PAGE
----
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An unnamed source said that the two parties had been unable to come to an agreement over the price, with Lenovo not willing to go above $2.5bn, while earlier reports had said that IBM wanted north of $6bn for the business, which generates a major chunk of IBM’s sales.
Lenovo previously badge engineered IBM server hardware between 2008 and 2011, but the Chinese firm called time on the arrangement after the market failed to take the bait.
According to IDC, it sold just 2,000 servers across the whole of EMEA in the third quarter of 2010, and this was up by exactly 60 units compared to the same period in 2009.
Lenovo, which has met with great success in the worldwide PC industry since buying IBM’s PC business, had been seen as a natural contender to buy the low-end server business.
The majority of resellers are selling cloud applications and services and are witnessing strong growth in demand from customers but there has been some resistance to making major changes to the business model to support those moves.
75% worry about potential conflict over direct cloud sales
The findings of a MicroScope cloud survey revealed that although most resellers are selling cloud services, with just shy of half already engaged with customers, there are plenty, just shy of half those that responded, that are happy to stick with a break-fix model.
The caution about making a serious move to supporting managed services is perhaps because 40% of the channel still don't feel that the demand from customers is growing quickly enough.
The other main finding from the Cloud survey was that 75% of resellers were worried that vendors would come into conflict with their partners over the temptation to deliver services directly to users.
Despite delivering a worldwide sales increase of 19% for the first quarter Ingram Micro saw its gross margins tumble as a result of the shift towards tablets and other mobile devices.
The distributor racked up $10.26bn in sales for the three months ended 30 March, compared to $8.64bn in the same period last year, with the acquisitions of Brightpoint and Aptec Holdings adding between $1.1bn and $75m respectively to turnover.
Gross profit of $585.3m was up from $467.6m a year before but gross margins came under pressure as a result of a shift towards tablets and a competitive selling environment in Europe and the US.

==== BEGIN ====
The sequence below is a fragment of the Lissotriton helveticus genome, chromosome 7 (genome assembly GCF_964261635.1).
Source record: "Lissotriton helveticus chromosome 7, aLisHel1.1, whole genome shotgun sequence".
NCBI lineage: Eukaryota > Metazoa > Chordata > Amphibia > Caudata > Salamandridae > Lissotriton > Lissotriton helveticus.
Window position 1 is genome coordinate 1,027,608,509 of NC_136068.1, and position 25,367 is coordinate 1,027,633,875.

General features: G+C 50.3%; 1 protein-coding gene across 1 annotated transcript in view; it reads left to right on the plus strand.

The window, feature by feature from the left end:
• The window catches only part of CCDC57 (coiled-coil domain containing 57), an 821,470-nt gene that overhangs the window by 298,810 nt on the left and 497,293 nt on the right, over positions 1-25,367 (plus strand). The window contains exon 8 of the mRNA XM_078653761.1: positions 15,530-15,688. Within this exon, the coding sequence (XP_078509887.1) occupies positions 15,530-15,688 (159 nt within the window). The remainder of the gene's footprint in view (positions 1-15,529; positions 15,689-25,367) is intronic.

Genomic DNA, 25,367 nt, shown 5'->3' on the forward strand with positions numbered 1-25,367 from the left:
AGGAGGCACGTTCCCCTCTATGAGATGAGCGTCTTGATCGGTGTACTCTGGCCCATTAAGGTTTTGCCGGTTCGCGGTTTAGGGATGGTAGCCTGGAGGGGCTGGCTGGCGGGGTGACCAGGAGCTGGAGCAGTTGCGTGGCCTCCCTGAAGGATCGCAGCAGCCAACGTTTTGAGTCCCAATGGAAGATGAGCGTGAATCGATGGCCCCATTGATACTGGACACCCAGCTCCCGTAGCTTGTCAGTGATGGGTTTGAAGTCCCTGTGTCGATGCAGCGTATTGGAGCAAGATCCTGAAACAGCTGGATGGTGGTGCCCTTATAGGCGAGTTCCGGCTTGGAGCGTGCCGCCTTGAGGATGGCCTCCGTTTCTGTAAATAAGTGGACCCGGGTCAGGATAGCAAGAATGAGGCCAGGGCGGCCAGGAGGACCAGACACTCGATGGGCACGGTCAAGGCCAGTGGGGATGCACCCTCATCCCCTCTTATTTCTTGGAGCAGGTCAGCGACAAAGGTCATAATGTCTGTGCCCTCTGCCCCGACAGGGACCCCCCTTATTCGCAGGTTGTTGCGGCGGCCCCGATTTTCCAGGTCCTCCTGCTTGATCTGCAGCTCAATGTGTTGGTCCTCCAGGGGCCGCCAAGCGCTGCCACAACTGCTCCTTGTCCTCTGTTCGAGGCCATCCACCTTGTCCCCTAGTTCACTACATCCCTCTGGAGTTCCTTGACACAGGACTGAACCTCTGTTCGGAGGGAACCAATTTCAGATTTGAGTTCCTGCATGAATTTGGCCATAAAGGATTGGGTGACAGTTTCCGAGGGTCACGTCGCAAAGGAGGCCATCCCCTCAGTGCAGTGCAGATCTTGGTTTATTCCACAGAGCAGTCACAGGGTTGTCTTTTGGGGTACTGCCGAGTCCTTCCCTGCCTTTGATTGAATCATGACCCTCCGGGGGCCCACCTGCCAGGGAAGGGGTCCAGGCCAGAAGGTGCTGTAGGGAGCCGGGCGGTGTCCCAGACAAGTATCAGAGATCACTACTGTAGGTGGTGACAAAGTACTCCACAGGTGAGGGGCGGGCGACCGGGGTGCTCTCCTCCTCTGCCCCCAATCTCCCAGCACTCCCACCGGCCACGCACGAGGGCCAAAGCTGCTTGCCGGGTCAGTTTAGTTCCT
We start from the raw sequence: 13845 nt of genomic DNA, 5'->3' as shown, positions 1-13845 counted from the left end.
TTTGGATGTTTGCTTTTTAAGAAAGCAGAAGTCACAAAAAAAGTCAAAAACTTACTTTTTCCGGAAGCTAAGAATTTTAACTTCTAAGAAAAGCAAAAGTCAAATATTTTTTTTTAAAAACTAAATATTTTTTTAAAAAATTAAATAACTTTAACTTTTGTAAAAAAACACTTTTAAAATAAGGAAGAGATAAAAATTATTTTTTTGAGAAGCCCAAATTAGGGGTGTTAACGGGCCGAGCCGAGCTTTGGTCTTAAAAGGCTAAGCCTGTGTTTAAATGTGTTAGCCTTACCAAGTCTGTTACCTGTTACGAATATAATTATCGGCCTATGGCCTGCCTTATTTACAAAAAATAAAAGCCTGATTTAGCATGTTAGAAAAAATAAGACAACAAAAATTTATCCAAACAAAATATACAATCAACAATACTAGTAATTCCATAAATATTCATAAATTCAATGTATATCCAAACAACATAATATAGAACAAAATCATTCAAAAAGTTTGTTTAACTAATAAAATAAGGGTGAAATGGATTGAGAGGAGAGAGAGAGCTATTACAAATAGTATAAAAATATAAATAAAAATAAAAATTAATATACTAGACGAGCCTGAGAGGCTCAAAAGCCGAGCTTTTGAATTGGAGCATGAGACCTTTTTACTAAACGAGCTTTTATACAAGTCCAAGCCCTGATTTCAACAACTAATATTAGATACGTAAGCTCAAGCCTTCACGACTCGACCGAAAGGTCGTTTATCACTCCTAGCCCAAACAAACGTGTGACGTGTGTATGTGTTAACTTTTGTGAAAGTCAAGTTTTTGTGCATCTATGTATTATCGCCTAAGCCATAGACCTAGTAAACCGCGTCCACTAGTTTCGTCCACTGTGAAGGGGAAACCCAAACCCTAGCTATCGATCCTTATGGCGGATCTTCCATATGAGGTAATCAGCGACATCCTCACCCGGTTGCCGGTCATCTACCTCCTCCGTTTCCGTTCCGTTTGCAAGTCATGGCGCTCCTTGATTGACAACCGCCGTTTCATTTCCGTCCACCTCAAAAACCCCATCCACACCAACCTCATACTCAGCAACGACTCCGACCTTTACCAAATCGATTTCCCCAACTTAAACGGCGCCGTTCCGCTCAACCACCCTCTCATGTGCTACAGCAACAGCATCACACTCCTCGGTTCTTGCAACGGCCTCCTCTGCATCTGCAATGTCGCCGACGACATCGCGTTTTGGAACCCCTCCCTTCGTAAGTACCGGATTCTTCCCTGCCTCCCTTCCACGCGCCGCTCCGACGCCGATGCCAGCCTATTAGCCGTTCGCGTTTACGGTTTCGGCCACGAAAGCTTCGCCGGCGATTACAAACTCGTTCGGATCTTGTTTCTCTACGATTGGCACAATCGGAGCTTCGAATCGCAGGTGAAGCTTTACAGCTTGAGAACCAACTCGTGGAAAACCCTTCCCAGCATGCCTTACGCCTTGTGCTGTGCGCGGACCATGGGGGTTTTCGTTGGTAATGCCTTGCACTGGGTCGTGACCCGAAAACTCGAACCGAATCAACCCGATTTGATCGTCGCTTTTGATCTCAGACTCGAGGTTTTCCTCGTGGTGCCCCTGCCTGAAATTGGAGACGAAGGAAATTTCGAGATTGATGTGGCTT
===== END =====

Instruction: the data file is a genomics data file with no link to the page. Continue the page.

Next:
Run by Flintshire County Council in partnership with its neighbours in Denbighshire and Wrexham, the framework covers a range of negotiated value added networking services which Welsh public sector organisations can use to gain quick access to products and services from both firms, rather than go through a potentially lengthy OJEU procurement procedure.
CloudSense has acquired the financial and telecoms IT consultancy Impactive as it looks to expand its foothold into key verticals and continue to fuel the growth it has been able to establish on the back of rising interest from customers in hosted applications and services.
The cloud integrator and Salesforce platinum partner has already established a presence in the UK and on mainland Europe and Impactive will become a wholly owned subsidiary but remain a legal entity working under the CloudSense brand.
The journey from a traditional break-fix player to a fully fledged managed services supplier is one that is causing headaches for many resellers, even with much greater support from vendors starting to be made available.
Sage’s construction and contracting software division Sage Construction is to rename itself Eque2 following completion of a successful MBO from its parent.
How productive are your staff? Nick Booth looks at some new technology that could help you find out.
Sage has shuffled its management pack moving channel manager Steve Atwell into a SMB market role as it looks to drive growth of its customer base in the UK.
The new operating strategy put in place at Computacenter has continued to bear fruit through the first three months of the year, with improvements at its UK business putting a shine on otherwise uninspiring interim results.
Wakefield-based employees at comms services firm KCOM have been spending time acting as mentors and taking part in a reading skills programme at Hunslet Moor Primary School in Beeston, Leeds.